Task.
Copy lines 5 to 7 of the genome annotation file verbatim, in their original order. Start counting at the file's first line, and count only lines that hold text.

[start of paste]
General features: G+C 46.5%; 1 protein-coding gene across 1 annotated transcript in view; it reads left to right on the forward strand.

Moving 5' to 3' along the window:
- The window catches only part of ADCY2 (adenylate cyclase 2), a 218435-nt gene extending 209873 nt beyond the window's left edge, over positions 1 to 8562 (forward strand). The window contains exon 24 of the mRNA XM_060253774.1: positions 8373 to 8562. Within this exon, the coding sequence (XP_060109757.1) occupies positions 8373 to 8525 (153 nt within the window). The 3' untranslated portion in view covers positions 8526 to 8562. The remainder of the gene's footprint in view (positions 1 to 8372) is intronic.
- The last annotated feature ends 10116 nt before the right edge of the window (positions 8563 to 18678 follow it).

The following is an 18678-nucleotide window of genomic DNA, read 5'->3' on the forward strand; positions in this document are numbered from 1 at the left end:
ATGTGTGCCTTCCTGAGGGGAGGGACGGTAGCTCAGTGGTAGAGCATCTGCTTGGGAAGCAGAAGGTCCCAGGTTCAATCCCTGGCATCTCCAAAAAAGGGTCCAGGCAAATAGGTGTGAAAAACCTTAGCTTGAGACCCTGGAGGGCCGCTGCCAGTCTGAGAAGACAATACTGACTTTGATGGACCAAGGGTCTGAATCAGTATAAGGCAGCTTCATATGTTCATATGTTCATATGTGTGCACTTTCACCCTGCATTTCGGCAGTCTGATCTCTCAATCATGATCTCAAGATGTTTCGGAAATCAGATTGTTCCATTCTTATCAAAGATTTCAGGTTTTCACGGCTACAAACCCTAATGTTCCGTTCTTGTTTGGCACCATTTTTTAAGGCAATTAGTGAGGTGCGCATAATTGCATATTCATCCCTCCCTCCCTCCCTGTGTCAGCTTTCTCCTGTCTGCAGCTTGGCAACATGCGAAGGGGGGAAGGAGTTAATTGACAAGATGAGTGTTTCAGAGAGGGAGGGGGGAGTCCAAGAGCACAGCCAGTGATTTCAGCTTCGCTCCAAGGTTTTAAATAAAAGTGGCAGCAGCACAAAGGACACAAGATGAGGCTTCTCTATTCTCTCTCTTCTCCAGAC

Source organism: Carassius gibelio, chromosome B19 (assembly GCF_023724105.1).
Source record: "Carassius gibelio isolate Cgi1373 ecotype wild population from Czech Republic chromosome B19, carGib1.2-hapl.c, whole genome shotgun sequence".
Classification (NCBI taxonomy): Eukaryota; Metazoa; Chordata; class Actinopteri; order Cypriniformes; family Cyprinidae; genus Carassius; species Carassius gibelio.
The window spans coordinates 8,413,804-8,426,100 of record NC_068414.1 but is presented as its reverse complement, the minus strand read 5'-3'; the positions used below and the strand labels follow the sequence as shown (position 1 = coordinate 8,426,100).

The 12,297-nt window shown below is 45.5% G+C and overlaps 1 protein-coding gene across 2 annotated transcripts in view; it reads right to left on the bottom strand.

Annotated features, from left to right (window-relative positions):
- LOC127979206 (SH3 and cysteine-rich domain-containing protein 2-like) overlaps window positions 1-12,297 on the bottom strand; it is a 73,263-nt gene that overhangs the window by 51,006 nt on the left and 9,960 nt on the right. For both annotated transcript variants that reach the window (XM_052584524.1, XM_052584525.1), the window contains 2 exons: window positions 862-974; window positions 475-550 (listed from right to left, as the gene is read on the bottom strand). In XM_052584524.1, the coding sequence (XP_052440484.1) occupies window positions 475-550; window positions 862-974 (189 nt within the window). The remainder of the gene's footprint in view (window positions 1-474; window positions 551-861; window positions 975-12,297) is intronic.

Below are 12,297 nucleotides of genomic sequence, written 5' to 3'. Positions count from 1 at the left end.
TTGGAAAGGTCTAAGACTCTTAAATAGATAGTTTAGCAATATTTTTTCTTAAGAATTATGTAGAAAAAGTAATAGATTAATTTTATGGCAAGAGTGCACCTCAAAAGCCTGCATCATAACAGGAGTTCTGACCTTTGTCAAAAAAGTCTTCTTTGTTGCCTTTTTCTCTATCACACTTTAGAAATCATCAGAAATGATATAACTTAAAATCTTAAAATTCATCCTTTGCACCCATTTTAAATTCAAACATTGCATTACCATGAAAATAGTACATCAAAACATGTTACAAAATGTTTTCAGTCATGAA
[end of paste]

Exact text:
The following is an 18678-nucleotide window of genomic DNA, read 5'->3' on the forward strand; positions in this document are numbered from 1 at the left end:
ATGTGTGCCTTCCTGAGGGGAGGGACGGTAGCTCAGTGGTAGAGCATCTGCTTGGGAAGCAGAAGGTCCCAGGTTCAATCCCTGGCATCTCCAAAAAAGGGTCCAGGCAAATAGGTGTGAAAAACCTTAGCTTGAGACCCTGGAGGGCCGCTGCCAGTCTGAGAAGACAATACTGACTTTGATGGACCAAGGGTCTGAATCAGTATAAGGCAGCTTCATATGTTCATATGTTCATATGTGTGCACTTTCACCCTGCATTTCGGCAGTCTGATCTCTCAATCATGATCTCAAGATGTTTCGGAAATCAGATTGTTCCATTCTTATCAAAGATTTCAGGTTTTCACGGCTACAAACCCTAATGTTCCGTTCTTGTTTGGCACCATTTTTTAAGGCAATTAGTGAGGTGCGCATAATTGCATATTCATCCCTCCCTCCCTCCCTGTGTCAGCTTTCTCCTGTCTGCAGCTTGGCAACATGCGAAGGGGGGAAGGAGTTAATTGACAAGATGAGTGTTTCAGAGAGGGAGGGGGGAGTCCAAGAGCACAGCCAGTGATTTCAGCTTCGCTCCAAGGTTTTAAATAAAAGTGGCAGCAGCACAAAGGACACAAGATGAGGCTTCTCTATTCTCTCTCTTCTCCAGAC

Source organism: Carassius gibelio, chromosome B19 (assembly GCF_023724105.1).